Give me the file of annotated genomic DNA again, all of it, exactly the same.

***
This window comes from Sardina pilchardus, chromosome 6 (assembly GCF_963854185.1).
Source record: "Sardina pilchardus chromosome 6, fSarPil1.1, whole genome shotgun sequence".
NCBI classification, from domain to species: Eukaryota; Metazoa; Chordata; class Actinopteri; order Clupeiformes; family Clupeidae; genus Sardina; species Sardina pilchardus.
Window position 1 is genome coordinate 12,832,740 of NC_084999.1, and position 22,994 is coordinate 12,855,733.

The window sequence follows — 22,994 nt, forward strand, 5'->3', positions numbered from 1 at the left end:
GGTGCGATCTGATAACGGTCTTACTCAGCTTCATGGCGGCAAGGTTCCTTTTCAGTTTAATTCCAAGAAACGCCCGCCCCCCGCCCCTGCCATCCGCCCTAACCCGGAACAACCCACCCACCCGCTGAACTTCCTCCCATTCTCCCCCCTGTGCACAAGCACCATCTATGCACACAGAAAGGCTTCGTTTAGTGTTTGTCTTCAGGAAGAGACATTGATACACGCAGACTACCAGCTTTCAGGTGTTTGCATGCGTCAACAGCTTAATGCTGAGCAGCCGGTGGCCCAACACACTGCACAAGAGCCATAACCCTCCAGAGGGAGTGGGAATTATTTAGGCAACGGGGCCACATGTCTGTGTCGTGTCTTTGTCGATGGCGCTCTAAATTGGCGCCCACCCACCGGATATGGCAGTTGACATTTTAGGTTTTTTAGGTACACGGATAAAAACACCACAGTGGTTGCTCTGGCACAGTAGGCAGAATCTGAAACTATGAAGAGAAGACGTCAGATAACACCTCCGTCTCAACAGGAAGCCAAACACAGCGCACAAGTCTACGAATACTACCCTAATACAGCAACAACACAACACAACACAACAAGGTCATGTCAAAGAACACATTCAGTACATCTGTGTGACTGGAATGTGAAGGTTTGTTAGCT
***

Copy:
This window comes from Sardina pilchardus, chromosome 6 (assembly GCF_963854185.1).
Source record: "Sardina pilchardus chromosome 6, fSarPil1.1, whole genome shotgun sequence".
NCBI classification, from domain to species: Eukaryota; Metazoa; Chordata; class Actinopteri; order Clupeiformes; family Clupeidae; genus Sardina; species Sardina pilchardus.
Window position 1 is genome coordinate 12,832,740 of NC_084999.1, and position 22,994 is coordinate 12,855,733.

The window sequence follows — 22,994 nt, forward strand, 5'->3', positions numbered from 1 at the left end:
GGTGCGATCTGATAACGGTCTTACTCAGCTTCATGGCGGCAAGGTTCCTTTTCAGTTTAATTCCAAGAAACGCCCGCCCCCCGCCCCTGCCATCCGCCCTAACCCGGAACAACCCACCCACCCGCTGAACTTCCTCCCATTCTCCCCCCTGTGCACAAGCACCATCTATGCACACAGAAAGGCTTCGTTTAGTGTTTGTCTTCAGGAAGAGACATTGATACACGCAGACTACCAGCTTTCAGGTGTTTGCATGCGTCAACAGCTTAATGCTGAGCAGCCGGTGGCCCAACACACTGCACAAGAGCCATAACCCTCCAGAGGGAGTGGGAATTATTTAGGCAACGGGGCCACATGTCTGTGTCGTGTCTTTGTCGATGGCGCTCTAAATTGGCGCCCACCCACCGGATATGGCAGTTGACATTTTAGGTTTTTTAGGTACACGGATAAAAACACCACAGTGGTTGCTCTGGCACAGTAGGCAGAATCTGAAACTATGAAGAGAAGACGTCAGATAACACCTCCGTCTCAACAGGAAGCCAAACACAGCGCACAAGTCTACGAATACTACCCTAATACAGCAACAACACAACACAACACAACAAGGTCATGTCAAAGAACACATTCAGTACATCTGTGTGACTGGAATGTGAAGGTTTGTTAGCT